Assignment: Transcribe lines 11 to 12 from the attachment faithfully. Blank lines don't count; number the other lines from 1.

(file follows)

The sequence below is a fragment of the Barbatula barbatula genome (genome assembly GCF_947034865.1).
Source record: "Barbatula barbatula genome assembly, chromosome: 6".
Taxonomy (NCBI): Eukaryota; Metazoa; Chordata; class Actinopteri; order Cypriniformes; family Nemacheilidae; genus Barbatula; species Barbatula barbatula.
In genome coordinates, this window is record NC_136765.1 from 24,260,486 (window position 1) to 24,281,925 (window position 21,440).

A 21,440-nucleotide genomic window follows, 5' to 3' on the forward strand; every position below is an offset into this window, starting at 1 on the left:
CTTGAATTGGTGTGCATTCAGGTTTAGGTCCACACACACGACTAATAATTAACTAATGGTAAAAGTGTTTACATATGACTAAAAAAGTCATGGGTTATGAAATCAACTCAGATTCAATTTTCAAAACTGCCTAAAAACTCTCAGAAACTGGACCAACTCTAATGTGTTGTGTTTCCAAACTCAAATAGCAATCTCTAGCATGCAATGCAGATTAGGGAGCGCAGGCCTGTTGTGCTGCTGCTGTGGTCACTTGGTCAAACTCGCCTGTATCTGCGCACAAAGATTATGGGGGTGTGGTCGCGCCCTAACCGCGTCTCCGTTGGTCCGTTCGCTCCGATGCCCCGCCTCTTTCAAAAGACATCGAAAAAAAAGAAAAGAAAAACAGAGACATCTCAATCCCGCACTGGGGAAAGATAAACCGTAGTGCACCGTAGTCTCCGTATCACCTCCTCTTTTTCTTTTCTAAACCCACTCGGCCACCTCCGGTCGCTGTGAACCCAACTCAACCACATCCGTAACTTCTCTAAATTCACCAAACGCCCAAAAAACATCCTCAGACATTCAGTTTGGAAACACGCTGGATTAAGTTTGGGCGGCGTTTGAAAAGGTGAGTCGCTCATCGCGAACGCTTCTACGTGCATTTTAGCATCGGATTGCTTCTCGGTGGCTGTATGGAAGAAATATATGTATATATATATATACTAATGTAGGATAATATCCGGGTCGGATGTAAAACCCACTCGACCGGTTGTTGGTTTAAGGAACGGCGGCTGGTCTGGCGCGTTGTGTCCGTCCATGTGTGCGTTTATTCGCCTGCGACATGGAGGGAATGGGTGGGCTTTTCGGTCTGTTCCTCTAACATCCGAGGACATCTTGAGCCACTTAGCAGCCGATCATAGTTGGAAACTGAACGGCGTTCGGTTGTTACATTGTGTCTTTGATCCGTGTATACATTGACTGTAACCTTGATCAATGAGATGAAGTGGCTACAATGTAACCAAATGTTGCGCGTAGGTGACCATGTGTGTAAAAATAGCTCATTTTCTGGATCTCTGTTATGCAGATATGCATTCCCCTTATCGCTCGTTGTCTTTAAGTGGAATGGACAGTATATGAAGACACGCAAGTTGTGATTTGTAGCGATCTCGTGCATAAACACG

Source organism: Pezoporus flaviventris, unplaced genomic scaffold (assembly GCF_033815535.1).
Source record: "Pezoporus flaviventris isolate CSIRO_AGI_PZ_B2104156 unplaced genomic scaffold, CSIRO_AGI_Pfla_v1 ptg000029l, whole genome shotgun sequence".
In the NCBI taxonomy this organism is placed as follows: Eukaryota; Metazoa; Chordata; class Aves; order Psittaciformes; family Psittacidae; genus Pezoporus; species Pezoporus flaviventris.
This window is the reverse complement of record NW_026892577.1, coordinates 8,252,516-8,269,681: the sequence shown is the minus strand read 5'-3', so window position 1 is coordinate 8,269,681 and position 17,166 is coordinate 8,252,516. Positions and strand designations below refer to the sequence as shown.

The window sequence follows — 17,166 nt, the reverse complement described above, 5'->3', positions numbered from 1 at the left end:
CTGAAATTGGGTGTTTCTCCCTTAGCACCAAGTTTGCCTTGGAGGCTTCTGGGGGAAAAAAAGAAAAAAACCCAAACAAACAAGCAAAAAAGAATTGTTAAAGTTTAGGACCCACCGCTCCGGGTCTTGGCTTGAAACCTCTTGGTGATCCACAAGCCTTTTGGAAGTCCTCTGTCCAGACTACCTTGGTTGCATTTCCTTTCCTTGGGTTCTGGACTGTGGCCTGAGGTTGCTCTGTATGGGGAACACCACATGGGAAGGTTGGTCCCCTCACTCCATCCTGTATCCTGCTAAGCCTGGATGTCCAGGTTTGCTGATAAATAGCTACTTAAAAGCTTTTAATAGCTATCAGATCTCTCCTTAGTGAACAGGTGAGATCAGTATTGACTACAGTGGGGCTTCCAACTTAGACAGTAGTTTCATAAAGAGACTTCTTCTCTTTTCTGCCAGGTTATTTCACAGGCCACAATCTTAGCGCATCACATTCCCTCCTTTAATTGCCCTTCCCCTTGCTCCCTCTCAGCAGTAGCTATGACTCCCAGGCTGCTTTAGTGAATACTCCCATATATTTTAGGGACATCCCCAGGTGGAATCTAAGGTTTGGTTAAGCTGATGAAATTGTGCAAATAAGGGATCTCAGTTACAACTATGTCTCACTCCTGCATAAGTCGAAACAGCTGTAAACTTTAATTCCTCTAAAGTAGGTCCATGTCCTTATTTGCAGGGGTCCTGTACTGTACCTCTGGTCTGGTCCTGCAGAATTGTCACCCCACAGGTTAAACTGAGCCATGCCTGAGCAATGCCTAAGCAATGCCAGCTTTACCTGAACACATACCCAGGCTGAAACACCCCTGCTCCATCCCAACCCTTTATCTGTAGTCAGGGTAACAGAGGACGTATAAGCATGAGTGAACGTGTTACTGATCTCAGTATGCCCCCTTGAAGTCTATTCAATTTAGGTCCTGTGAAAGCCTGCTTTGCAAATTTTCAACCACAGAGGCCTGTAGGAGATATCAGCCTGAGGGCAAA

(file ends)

The window sequence follows — 17,166 nt, the reverse complement described above, 5'->3', positions numbered from 1 at the left end:
CTGAAATTGGGTGTTTCTCCCTTAGCACCAAGTTTGCCTTGGAGGCTTCTGGGGGAAAAAAAGAAAAAAACCCAAACAAACAAGCAAAAAAGAATTGTTAAAGTTTAGGACCCACCGCTCCGGGTCTTGGCTTGAAACCTCTTGGTGATCCACAAGCCTTTTGGAAGTCCTCTGTCCAGACTACCTTGGTTGCATTTCCTTTCCTTGGGTTCTGGACTGTGGCCTGAGGTTGCTCTGTATGGGGAACACCACATGGGAAGGTTGGTCCCCTCACTCCATCCTGTATCCTGCTAAGCCTGGATGTCCAGGTTTGCTGATAAATAGCTACTTAAAAGCTTTTAATAGCTATCAGATCTCTCCTTAGTGAACAGGTGAGATCAGTATTGACTACAGTGGGGCTTCCAACTTAGACAGTAGTTTCATAAAGAGACTTCTTCTCTTTTCTGCCAGGTTATTTCACAGGCCACAATCTTAGCGCATCACATTCCCTCCTTTAATTGCCCTTCCCCTTGCTCCCTCTCAGCAGTAGCTATGACTCCCAGGCTGCTTTAGTGAATACTCCCATATATTTTAGGGACATCCCCAGGTGGAATCTAAGGTTTGGTTAAGCTGATGAAATTGTGCAAATAAGGGATCTCAGTTACAACTATGTCTCACTCCTGCATAAGTCGAAACAGCTGTAAACTTTAATTCCTCTAAAGTAGGTCCATGTCCTTATTTGCAGGGGTCCTGTACTGTACCTCTGGTCTGGTCCTGCAGAATTGTCACCCCACAGGTTAAACTGAGCCATGCCTGAGCAATGCCTAAGCAATGCCAGCTTTACCTGAACACATACCCAGGCTGAAACACCCCTGCTCCATCCCAACCCTTTATCTGTAGTCAGGGTAACAGAGGACGTATAAGCATGAGTGAACGTGTTACTGATCTCAGTATGCCCCCTTGAAGTCTATTCAATTTAGGTCCTGTGAAAGCCTGCTTTGCAAATTTTCAACCACAGAGGCCTGTAGGAGATATCAGCCTGAGGGCAAA